These questions led Peitersen to the discovery of the Mobile Eye, a device normally used in scientific research in order to track the human gaze and decipher visual impulses imperceptible due to the power of the brain to erase visual 'noise'. Peitersen used this tool to record his eye movements in various situations, from a simple visit to the park or a stroll around the building to more intimate settings, like his bedroom. The result were videos of uncanny beauty, in green-gray colors, resembling more a recording of somebody's nightmare experience than the record of a full-colored reality as we normally see it. The first series of photographs entitled Homunculus (2009) was Peitersen's first step in working with the visual results. Here, the green-gray images of the scenes recorded while wearing Mobile Eye are overlapped by an image of the all-observing eye. In naming his first series "Homunculus" - a term used in scientific research to designate “the little man inside the brain” - we can read Peitersen's desire not to stop at that point of investigation, seduced by the hallucinatory nature of the images. Instead, he had decided to continue further with questioning the contemporary definitions of how this little man sees and how this interpretation is shaped by the culture.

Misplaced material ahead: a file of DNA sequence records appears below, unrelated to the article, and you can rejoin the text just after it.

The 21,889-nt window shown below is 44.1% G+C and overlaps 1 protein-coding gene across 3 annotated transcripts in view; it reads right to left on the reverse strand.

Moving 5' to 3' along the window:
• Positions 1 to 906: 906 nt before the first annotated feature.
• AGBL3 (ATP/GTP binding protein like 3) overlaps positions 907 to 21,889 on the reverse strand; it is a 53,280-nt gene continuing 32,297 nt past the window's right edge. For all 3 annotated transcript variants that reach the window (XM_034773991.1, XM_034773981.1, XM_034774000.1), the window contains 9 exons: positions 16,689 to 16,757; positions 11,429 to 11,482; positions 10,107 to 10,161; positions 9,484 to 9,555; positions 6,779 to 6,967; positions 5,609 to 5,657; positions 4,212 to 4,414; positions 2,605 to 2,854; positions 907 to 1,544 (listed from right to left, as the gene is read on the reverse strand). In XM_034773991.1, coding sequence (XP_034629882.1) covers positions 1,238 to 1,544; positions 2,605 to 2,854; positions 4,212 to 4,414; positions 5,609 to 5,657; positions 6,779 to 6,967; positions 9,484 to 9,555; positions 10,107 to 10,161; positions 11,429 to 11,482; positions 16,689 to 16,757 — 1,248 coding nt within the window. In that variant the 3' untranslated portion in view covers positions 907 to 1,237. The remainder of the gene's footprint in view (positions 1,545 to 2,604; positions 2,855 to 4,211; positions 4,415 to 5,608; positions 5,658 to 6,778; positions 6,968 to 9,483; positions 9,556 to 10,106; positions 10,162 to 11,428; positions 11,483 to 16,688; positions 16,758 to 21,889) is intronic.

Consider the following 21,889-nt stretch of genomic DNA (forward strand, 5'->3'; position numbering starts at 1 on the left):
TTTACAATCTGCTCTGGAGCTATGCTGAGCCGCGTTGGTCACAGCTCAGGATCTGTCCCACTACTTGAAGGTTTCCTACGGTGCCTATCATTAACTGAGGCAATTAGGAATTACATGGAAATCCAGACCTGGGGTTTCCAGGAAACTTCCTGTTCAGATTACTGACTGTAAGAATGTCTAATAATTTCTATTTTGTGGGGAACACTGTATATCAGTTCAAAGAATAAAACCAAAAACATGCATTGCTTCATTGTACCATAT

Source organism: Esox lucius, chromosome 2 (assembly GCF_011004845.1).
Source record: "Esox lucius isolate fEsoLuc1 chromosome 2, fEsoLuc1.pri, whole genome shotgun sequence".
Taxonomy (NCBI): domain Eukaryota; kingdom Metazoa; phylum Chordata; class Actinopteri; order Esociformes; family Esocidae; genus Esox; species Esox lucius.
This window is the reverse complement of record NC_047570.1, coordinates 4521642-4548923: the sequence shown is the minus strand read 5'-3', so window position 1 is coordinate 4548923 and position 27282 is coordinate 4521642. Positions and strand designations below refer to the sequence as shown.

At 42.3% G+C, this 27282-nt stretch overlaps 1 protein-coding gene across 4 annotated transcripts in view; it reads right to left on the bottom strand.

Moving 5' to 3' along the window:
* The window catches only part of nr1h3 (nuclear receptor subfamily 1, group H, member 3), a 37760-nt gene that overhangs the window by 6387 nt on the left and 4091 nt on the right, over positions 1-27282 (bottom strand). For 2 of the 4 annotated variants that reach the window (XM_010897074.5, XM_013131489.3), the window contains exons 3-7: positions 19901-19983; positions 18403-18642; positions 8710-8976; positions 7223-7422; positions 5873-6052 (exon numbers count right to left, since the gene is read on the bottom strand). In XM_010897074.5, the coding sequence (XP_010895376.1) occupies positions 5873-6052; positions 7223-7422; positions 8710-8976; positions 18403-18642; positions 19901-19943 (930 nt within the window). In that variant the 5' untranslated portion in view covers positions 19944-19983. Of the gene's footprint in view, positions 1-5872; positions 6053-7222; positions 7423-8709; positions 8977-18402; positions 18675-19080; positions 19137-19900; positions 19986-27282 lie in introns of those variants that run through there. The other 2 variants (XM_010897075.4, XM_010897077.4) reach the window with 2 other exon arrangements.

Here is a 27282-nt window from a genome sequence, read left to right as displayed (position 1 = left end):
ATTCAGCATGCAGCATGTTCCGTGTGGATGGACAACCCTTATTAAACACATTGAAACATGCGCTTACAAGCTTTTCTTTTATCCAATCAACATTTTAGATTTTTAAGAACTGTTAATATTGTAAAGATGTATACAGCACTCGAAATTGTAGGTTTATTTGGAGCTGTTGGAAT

The following step was to ask somebody else to wear the device and to use scientific methods to reconstruct the visual perception of the other. This video material was first presented in Amsterdam in a show entitled “Saccadic Sightings: Ophelia” in 2009, accompanied by photographs of the same visuals. In the single-channel video projected in a dark room, a viewer was confronted with the uncanny feeling that stems from the sensation of entering someone's intimate world. In this work, one becomes a woman who runs through the fields, picks flowers, lets them float in a nearby spring, and then abruptly wakes up at the end of this dream-like sequence.